By Olivia Patterson-Maura, Friends of the Environment
August 1st is fast approaching. To many of us in The Bahamas, this means a day off work, but for all the fishermen out there it means that you are probably already busy planning for that day. Or you at least have an idea of where you hope to be – underwater catching some spiny lobster!
The spiny lobster (or crawfish) fishery is arguably the most important fishery in The Bahamas as it provides approximately 2-3% of the Bahamas GDP and hundreds of jobs, not to mention food on our plates and those of our visitors.
This economic value is a justifiable reason to support a sustainable fishery. And when you add in the importance of spiny lobster in helping to maintain healthy marine ecosystems, there is no reason not to do what we can to keep them around for the future.
As you prepare for the opening of crawfish season, please keep these in mind:
– Crawfish season opens on the morning of August 1st and closes on March 31st in The Bahamas; no exceptions.
– All spiny lobsters caught and retained must have a minimum 5 1/2 inch tail or 3 1/4 inch carapace length
– Possession of egg bearing females is prohibited, as is removing the eggs
– Spear guns and SCUBA are prohibited for catching any fishery resource in The Bahamas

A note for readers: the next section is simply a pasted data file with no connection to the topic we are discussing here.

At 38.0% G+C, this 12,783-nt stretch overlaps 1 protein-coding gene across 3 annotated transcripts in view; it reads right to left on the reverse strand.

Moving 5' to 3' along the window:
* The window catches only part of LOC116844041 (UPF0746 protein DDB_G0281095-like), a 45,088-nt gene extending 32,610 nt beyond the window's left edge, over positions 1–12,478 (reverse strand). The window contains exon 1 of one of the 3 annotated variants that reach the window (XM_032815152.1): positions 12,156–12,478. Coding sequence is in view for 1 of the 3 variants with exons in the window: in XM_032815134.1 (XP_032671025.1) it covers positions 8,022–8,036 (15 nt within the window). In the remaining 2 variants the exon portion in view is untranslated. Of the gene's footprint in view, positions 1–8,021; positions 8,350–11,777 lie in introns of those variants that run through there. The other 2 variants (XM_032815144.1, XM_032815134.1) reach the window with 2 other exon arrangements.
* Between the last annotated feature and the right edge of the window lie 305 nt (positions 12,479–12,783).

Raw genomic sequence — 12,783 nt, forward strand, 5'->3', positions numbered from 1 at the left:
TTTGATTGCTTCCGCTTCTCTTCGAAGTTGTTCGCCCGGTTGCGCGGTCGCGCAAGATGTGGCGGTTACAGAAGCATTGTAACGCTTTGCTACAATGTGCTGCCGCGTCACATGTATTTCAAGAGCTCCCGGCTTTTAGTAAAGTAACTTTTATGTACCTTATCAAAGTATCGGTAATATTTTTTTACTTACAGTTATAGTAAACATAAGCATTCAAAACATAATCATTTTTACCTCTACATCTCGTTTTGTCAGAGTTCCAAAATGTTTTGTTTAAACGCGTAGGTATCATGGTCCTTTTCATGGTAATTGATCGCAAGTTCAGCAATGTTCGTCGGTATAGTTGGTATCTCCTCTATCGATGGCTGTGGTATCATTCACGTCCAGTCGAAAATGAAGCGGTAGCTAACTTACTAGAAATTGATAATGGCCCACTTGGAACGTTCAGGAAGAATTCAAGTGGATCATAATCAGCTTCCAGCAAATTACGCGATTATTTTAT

– Spearfishing within 200 yards of any shoreline in the Family Islands (e.g. Abaco) is illegal
– Air compressors (hookahs) are only acceptable for fishing use by Bahamian citizens who are: (1) holding a current Department of Marine Resources permit to do so, and (2) within depths of 30-60ft and during the dates of the open crawfish season (August 1 – March 31).
– Visiting sport fishermen (those who are not citizens or residents) are limited to a catch of 10 crawfish per vessel at any time. Sport fishermen are also prohibited from using hookah to catch any fishery resource. Sport fishermen are allowed to use spears only if it is specified on your fishing permit; make sure to request this from the relevant officer at entry.
All regulatory information has been obtained from The Bahamas Fisheries Resources (Jurisdiction and Conservation) Regulations, Ch 244, section 19 (available at laws.bahamas.gov.bs).
Please direct any questions about fishing regulations or reports of poaching to your local Department of Marine Resources officer.
North Abaco: Cooper’s Town – 365-0554
Assistant Fisheries Superintendent (AFS) Leon Pinder
AFS Maureen Cooper
Central Abaco: Marsh Harbour – 699-0202 (office), 699-0203, 699-0204
Senior Fisheries Superintendent Jeremie Saunders
AFS Wayne Cornish